In all, the 2,042,116 SNPs in the HapMap imputed ADGC dataset explain 33.1% of phenotypic variance (genetic variance of 0.0711, standard error 0.0072). The APOE ε2 and ε4 alleles account for 5.9% (standard error 0.03) of the phenotypic variance (Table 3). The other 9 known high frequency SNPs identified in GWAS explain an additional 1.9% (standard error 0.03)(Table 3). After controlling for these 11 markers, an additional 25.3% of the total phenotypic variance (genetic variance of 0.046, standard error 0.006) is explained with as-yet unidentified variants (Table 3). The remaining phenotypic variance explained by each chromosome after controlling for the 11 known markers is shown in Figure 2. SNPs on chromosomes 1, 4, 5 and 17 account for the largest percentage of remaining unexplained phenotypic variance compared to other chromosomes, each accounting for more than 2% (Figure 2). Chromosomes 9, 14, and 21 account for the least (<0.0001% each); however, there is unexplained phenotypic variance on all the autosomes. There is no relationship between explained variance and chromosome length (p-value = 0.8), or number of genes per chromosome (p-value = 0.7).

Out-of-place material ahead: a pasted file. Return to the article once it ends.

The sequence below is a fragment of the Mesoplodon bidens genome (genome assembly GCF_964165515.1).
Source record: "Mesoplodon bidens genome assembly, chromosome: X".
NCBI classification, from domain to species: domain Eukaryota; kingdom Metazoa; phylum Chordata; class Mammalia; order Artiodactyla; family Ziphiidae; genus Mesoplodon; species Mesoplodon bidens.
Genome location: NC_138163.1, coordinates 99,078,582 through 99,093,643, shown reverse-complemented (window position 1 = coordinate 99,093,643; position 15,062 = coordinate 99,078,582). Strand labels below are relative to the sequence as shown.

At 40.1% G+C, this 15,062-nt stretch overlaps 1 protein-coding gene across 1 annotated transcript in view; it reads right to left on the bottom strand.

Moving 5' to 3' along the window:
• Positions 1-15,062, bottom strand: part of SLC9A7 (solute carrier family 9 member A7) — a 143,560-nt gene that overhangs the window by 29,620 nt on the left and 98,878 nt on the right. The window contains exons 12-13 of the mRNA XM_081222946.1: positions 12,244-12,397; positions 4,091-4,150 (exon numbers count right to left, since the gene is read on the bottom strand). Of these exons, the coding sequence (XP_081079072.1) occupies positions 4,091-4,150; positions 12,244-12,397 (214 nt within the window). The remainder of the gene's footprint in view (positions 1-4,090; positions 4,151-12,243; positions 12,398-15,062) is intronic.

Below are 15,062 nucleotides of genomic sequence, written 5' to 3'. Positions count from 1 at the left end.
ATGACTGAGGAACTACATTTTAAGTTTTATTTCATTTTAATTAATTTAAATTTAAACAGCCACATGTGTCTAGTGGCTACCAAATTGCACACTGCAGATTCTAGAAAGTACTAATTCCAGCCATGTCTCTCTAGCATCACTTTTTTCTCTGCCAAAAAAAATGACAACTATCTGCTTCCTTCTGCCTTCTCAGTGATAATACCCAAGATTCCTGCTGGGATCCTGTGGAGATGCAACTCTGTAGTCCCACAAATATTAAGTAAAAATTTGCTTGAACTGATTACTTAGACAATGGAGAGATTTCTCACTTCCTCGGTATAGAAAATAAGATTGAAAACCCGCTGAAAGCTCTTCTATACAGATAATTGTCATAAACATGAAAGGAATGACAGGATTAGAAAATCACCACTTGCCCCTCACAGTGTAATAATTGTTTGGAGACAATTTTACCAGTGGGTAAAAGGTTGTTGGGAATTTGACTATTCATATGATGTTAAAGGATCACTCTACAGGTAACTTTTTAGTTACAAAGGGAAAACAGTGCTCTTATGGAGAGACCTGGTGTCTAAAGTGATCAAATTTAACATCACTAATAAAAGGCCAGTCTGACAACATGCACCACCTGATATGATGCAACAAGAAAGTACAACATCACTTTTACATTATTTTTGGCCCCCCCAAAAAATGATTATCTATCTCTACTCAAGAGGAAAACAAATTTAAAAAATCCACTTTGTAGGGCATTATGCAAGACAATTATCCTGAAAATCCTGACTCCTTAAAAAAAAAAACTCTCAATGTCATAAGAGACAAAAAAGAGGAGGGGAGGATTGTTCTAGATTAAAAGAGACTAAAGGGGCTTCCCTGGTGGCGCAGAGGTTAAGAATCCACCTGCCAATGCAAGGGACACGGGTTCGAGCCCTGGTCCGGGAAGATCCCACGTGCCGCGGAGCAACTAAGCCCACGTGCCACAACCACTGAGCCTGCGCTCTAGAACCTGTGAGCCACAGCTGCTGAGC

A clear understanding of the genetic architecture of Alzheimer’s disease provides the foundation of information needed to cure this terrible disease. While many large GWAS for AD have been performed and several replicable loci have been identified (as referenced in Table 1), relatively little phenotypic variance is explained by these variants. Our estimates of phenotype variance explained by common genetic variants and by the APOE locus are higher than those of Lee et al. . We estimated total phenotypic variance explained by common SNPs to be ~33%. In contrast Lee et al.  estimated ~24%. In our study we used genotyped and HapMap imputed SNPs, whereas Lee et al.  used only directly genotyped SNPs. Inclusion of imputed SNPs improved heritability estimates and suggests that imputed SNPs should be included in such studies. In addition to using imputed variants, our dataset was larger and our controls were clinically ascertained. Differences in the estimates for APOE (~6% in this study compared to ~4% in Lee et al. ) could be due to these same characteristics as well as the direct genotyping of the APOE ε2 and ε4 alleles in our samples as opposed to the use of proxy markers. Regardless, both studies provide evidence that a considerable amount of variance in AD is explained by yet unidentified genetic variation. Together these results show that there is clearly much work to be done if we are to solve the genetic architecture of AD. GWAS with sample sizes performed to date are able to identify common variants with moderate to small effect sizes. Results of GWAS in AD and other conditions suggest there may be a large number of such variants and that additional variants of this type can be identified by increasing sample sizes. However, additional loci detected with the GWAS strategy will likely have effects either similar to or smaller than SNPs already identified. The range of SNPs identifiable by current GWAS [20,31-36] is marked on Figure 3 by the large box bordered by dots (the GWAS search space), with recent GWAS hits inside the labeled oval. The GWAS being conducted by the International Genomics of Alzheimer’s Project represents a substantial increase in sample size and will undoubtedly identify additional common loci with small effects on AD risk. Nevertheless, it is unlikely that many common variants of even modest effect size remain to be identified.